Time for an African to be CITES secretary general

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By Emmanuel Koro

Johannesburg - The secretary general of the UN Convention on International Trade in Endangered Species of Fauna and Flora (CITES), Australia-born John Scanlon, has announced that he will be resigning in April 2018.

Pro-sustainable use environmentalists worldwide, including CITES former secretary general Eugene Lapointe, have greeted the news of Scanlon’s resignation with a call for the appointment of a well-qualified African, as new CITES secretary general. Historical records of CITES personnel show that no one from the African continent has ever been appointed as secretary general.

Since the Convention came into force 43 years ago in 1975, Europeans, a Canadian and an Australian have monopolised the leadership at CITES. Yet most of its work has focused on endangered fauna and flora in Africa and Asia. Therefore, according to Lapointe, “Scanlon’s resignation provides the ideal moment to correct this historical imbalance which has provoked increasing conflict over the past few years.”

Announcing his decision in a CITES press statement released on 7 February 2018, Scanlon said:

“After serving for eight years as secretary-general of the CITES Secretariat (and three years with the UN Environment Programme in Nairobi prior to that) I will soon be completing my mandate with the Convention and taking up my next career challenge.”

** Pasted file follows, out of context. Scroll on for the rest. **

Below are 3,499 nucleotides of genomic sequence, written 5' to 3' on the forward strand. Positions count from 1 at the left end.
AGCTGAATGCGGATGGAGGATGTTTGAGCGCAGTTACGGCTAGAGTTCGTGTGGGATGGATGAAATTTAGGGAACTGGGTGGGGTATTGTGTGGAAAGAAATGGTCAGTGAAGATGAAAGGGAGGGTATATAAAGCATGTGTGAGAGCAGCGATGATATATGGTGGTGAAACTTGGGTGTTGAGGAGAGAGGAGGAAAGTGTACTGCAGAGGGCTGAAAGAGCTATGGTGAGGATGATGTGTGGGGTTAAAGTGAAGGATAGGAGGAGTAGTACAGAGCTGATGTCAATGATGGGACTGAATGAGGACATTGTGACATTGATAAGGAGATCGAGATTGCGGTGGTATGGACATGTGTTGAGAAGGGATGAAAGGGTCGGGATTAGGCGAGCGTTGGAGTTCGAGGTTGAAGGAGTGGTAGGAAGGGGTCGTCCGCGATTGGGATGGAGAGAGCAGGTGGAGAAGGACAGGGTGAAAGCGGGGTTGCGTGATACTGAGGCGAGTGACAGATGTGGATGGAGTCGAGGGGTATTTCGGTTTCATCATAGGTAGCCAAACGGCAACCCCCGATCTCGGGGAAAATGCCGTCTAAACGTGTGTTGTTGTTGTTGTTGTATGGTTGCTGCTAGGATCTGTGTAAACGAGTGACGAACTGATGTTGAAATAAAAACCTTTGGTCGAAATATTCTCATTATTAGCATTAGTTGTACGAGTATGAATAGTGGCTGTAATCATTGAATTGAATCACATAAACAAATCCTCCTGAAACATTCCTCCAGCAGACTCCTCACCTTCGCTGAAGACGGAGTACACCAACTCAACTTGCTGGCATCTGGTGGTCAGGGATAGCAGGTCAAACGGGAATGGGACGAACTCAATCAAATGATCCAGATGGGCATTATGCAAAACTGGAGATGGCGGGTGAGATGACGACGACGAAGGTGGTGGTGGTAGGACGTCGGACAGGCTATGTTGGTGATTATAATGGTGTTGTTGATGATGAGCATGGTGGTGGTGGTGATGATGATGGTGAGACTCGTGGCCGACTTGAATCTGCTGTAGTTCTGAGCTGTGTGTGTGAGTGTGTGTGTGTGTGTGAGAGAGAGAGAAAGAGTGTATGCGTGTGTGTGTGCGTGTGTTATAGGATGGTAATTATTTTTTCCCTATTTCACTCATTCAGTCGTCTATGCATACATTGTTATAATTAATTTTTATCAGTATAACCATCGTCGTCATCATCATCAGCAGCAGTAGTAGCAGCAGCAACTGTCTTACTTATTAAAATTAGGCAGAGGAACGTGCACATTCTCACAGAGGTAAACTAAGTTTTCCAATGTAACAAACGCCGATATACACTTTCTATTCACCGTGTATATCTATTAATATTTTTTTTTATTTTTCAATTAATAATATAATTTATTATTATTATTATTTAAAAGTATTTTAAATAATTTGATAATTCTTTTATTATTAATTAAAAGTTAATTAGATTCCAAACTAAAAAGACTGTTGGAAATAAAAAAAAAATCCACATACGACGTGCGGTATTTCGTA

“We have made extraordinary strides in the fight against illegal wildlife trade, including through the International Consortium on Combating Wildlife Crime, and we are seeing tangible results from our collective efforts. Amongst many other successes, one can name; bringing more marine and timber species under CITES, new initiatives with the technology, tourism and transport sectors, reaching out to rural communities and the youth, and 3 March being declared as UN World Wildlife Day.”

Scanlon’s final day will be 6 April 2018.

How will the next secretary-general of CITES be appointed?

Scanlon said since mid-January 2018, he had been working very closely with the executive director of the UN Environment Programme, his chief of staff, and the chair of the CITES Standing Committee towards ensuring a smooth transition to a successor.

“We are working together to ensure the recruitment process is conducted expeditiously and in a way that respects UN personnel rules and the memorandum of understanding between the CITES Standing Committee and the executive director, which was agreed to and signed in 2011,” said the outgoing CITES Secretary General.

Scanlon leaves CITES at a time when the organisation is fast-losing credibility, as it is increasingly seen by pro-sustainable environmentalists worldwide as having been captured by animal rights groups who continue to sponsor votes to ban regulated trade in fauna and flora and their products, even where it is scientifically justified. The credibility-threatening development within CITES has earned the CITES Secretariat and its animal rights sponsors the bad image of exercising authority without responsibility.

CITES and animal rights groups are also busy shutting down ivory markets in China, Japan and the United States using the illogical ban-trade-in-wildlife products-to-stop-poaching approach.